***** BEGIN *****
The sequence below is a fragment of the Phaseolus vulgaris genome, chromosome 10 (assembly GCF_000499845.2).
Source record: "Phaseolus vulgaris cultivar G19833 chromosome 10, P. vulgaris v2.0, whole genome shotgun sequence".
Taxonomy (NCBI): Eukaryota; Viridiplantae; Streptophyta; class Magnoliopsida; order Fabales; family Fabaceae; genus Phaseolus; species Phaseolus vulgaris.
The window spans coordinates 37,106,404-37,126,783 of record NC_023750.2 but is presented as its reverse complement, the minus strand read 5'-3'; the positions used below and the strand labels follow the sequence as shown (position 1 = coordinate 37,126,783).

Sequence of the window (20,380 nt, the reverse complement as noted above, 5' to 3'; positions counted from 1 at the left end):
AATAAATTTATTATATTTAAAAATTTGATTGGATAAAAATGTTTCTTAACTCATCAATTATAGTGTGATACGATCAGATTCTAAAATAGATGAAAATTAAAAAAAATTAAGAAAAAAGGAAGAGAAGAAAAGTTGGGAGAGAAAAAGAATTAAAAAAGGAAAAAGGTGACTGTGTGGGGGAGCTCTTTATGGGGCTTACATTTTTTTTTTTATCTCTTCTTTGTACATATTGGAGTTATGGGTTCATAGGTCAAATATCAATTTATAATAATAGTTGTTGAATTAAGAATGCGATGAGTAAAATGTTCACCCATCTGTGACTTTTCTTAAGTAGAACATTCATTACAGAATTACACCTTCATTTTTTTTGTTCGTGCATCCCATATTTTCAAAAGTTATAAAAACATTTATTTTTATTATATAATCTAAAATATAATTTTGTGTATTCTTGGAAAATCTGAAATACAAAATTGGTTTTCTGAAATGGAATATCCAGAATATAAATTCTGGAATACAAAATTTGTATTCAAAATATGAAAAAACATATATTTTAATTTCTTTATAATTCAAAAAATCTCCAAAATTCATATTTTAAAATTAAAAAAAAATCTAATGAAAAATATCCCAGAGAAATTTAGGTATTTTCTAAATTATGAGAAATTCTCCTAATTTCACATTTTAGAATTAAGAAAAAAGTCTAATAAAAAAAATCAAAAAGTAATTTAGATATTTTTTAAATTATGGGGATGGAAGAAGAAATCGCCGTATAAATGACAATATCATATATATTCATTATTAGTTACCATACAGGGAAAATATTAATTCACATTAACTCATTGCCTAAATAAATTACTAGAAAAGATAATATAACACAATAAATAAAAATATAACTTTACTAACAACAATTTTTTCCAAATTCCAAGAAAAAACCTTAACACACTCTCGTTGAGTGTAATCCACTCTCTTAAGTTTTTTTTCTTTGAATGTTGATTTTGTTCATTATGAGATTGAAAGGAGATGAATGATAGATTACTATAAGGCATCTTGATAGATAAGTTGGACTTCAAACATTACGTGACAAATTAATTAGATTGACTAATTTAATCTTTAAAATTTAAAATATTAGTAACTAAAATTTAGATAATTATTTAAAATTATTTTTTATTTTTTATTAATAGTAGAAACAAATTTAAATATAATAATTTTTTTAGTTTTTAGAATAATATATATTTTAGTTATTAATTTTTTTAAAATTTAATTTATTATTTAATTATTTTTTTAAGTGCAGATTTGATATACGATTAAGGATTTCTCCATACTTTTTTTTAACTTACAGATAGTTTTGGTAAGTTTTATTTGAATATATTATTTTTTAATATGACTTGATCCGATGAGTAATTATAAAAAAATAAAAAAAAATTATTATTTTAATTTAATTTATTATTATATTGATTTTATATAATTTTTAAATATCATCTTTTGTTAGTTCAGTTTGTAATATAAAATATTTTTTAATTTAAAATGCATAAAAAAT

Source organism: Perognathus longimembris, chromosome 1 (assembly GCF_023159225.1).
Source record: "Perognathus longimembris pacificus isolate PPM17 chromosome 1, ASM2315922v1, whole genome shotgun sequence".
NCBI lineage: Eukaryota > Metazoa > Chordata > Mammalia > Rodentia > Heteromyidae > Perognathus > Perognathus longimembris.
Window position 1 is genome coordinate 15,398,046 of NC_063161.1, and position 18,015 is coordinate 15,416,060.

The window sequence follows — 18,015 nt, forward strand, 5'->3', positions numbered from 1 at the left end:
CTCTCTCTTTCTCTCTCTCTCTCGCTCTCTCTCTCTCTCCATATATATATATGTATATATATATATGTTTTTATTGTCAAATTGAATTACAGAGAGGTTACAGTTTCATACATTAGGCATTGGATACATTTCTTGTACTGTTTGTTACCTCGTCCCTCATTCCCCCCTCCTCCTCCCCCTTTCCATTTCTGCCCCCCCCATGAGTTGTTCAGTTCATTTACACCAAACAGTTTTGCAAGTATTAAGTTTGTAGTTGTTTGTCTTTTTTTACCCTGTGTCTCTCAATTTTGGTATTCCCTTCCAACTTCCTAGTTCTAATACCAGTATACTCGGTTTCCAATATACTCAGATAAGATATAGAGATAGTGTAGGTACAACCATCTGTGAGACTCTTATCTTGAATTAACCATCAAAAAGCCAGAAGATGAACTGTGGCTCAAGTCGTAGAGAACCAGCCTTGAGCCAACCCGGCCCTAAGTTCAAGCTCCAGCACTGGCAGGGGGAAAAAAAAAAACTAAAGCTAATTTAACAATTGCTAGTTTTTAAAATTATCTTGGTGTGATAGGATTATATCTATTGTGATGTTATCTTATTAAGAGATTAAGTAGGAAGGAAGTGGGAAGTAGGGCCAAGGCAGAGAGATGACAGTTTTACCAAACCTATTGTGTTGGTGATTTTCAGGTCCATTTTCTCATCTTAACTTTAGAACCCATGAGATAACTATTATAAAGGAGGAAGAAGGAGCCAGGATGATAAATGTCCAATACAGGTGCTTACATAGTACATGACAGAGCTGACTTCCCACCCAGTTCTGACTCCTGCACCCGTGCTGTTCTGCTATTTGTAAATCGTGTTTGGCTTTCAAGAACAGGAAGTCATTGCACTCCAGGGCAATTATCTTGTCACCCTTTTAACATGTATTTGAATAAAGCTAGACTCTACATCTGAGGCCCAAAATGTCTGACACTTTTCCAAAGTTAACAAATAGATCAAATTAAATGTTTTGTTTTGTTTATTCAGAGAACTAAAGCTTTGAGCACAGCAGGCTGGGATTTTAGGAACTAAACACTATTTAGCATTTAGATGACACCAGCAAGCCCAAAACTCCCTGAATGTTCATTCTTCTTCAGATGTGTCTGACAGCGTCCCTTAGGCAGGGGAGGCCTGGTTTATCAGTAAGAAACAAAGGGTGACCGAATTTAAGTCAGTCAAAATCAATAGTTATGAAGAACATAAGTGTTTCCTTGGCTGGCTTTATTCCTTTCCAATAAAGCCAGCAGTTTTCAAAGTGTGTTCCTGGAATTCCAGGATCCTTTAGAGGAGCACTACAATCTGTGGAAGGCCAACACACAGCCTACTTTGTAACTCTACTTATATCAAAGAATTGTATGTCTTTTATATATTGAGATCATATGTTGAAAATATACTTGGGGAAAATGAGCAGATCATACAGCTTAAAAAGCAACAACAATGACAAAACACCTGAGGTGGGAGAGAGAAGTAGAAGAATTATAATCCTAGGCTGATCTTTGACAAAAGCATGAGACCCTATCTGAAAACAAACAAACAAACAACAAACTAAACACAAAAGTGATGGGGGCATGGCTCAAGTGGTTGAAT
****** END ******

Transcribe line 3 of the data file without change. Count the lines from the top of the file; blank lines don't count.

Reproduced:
Taxonomy (NCBI): Eukaryota; Viridiplantae; Streptophyta; class Magnoliopsida; order Fabales; family Fabaceae; genus Phaseolus; species Phaseolus vulgaris.